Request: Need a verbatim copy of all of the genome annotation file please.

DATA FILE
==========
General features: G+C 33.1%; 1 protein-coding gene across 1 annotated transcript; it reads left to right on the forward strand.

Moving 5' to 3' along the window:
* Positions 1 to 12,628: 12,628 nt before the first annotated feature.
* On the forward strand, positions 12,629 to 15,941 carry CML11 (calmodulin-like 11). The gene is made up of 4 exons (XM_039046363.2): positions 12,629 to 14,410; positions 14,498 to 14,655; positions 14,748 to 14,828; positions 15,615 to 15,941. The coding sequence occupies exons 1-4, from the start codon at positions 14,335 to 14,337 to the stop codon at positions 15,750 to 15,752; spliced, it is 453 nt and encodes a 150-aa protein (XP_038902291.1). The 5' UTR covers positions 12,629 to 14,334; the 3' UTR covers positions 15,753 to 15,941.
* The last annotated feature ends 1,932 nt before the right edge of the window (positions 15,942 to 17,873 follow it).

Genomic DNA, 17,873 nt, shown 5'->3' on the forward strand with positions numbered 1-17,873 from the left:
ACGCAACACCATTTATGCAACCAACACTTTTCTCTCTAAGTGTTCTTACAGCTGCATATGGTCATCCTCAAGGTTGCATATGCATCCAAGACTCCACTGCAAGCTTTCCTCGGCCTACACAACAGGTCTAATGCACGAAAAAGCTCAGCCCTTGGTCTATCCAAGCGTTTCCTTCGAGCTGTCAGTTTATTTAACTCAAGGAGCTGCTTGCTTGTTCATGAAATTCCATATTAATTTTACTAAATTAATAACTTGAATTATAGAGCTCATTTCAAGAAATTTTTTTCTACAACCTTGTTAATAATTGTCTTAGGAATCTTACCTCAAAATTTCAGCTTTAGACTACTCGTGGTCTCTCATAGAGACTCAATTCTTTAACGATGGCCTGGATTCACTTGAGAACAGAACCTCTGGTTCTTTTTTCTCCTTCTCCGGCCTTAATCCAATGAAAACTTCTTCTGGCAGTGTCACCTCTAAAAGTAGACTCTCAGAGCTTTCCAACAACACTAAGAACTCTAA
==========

General features: G+C 33.1%; 1 protein-coding gene across 1 annotated transcript; it reads left to right on the forward strand.

Moving 5' to 3' along the window:
* Positions 1 to 12,628: 12,628 nt before the first annotated feature.
* On the forward strand, positions 12,629 to 15,941 carry CML11 (calmodulin-like 11). The gene is made up of 4 exons (XM_039046363.2): positions 12,629 to 14,410; positions 14,498 to 14,655; positions 14,748 to 14,828; positions 15,615 to 15,941. The coding sequence occupies exons 1-4, from the start codon at positions 14,335 to 14,337 to the stop codon at positions 15,750 to 15,752; spliced, it is 453 nt and encodes a 150-aa protein (XP_038902291.1). The 5' UTR covers positions 12,629 to 14,334; the 3' UTR covers positions 15,753 to 15,941.
* The last annotated feature ends 1,932 nt before the right edge of the window (positions 15,942 to 17,873 follow it).

Genomic DNA, 17,873 nt, shown 5'->3' on the forward strand with positions numbered 1-17,873 from the left:
ACGCAACACCATTTATGCAACCAACACTTTTCTCTCTAAGTGTTCTTACAGCTGCATATGGTCATCCTCAAGGTTGCATATGCATCCAAGACTCCACTGCAAGCTTTCCTCGGCCTACACAACAGGTCTAATGCACGAAAAAGCTCAGCCCTTGGTCTATCCAAGCGTTTCCTTCGAGCTGTCAGTTTATTTAACTCAAGGAGCTGCTTGCTTGTTCATGAAATTCCATATTAATTTTACTAAATTAATAACTTGAATTATAGAGCTCATTTCAAGAAATTTTTTTCTACAACCTTGTTAATAATTGTCTTAGGAATCTTACCTCAAAATTTCAGCTTTAGACTACTCGTGGTCTCTCATAGAGACTCAATTCTTTAACGATGGCCTGGATTCACTTGAGAACAGAACCTCTGGTTCTTTTTTCTCCTTCTCCGGCCTTAATCCAATGAAAACTTCTTCTGGCAGTGTCACCTCTAAAAGTAGACTCTCAGAGCTTTCCAACAACACTAAGAACTCTAA